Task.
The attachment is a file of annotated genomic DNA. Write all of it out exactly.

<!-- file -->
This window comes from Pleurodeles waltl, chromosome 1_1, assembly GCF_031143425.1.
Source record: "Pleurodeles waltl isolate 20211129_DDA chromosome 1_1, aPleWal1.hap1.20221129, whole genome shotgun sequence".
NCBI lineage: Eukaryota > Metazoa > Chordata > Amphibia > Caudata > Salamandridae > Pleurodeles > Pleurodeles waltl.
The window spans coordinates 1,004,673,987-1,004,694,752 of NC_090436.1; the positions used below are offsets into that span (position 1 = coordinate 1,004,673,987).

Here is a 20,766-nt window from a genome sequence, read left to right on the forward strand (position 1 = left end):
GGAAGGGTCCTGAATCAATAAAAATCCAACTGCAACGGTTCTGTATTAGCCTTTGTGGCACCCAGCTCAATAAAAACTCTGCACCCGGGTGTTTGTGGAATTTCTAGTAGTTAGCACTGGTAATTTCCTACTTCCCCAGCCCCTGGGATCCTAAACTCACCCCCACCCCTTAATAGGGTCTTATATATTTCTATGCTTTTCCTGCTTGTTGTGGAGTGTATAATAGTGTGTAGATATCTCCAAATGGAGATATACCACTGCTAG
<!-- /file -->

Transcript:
This window comes from Pleurodeles waltl, chromosome 1_1, assembly GCF_031143425.1.
Source record: "Pleurodeles waltl isolate 20211129_DDA chromosome 1_1, aPleWal1.hap1.20221129, whole genome shotgun sequence".
NCBI lineage: Eukaryota > Metazoa > Chordata > Amphibia > Caudata > Salamandridae > Pleurodeles > Pleurodeles waltl.
The window spans coordinates 1,004,673,987-1,004,694,752 of NC_090436.1; the positions used below are offsets into that span (position 1 = coordinate 1,004,673,987).

Here is a 20,766-nt window from a genome sequence, read left to right on the forward strand (position 1 = left end):
GGAAGGGTCCTGAATCAATAAAAATCCAACTGCAACGGTTCTGTATTAGCCTTTGTGGCACCCAGCTCAATAAAAACTCTGCACCCGGGTGTTTGTGGAATTTCTAGTAGTTAGCACTGGTAATTTCCTACTTCCCCAGCCCCTGGGATCCTAAACTCACCCCCACCCCTTAATAGGGTCTTATATATTTCTATGCTTTTCCTGCTTGTTGTGGAGTGTATAATAGTGTGTAGATATCTCCAAATGGAGATATACCACTGCTAG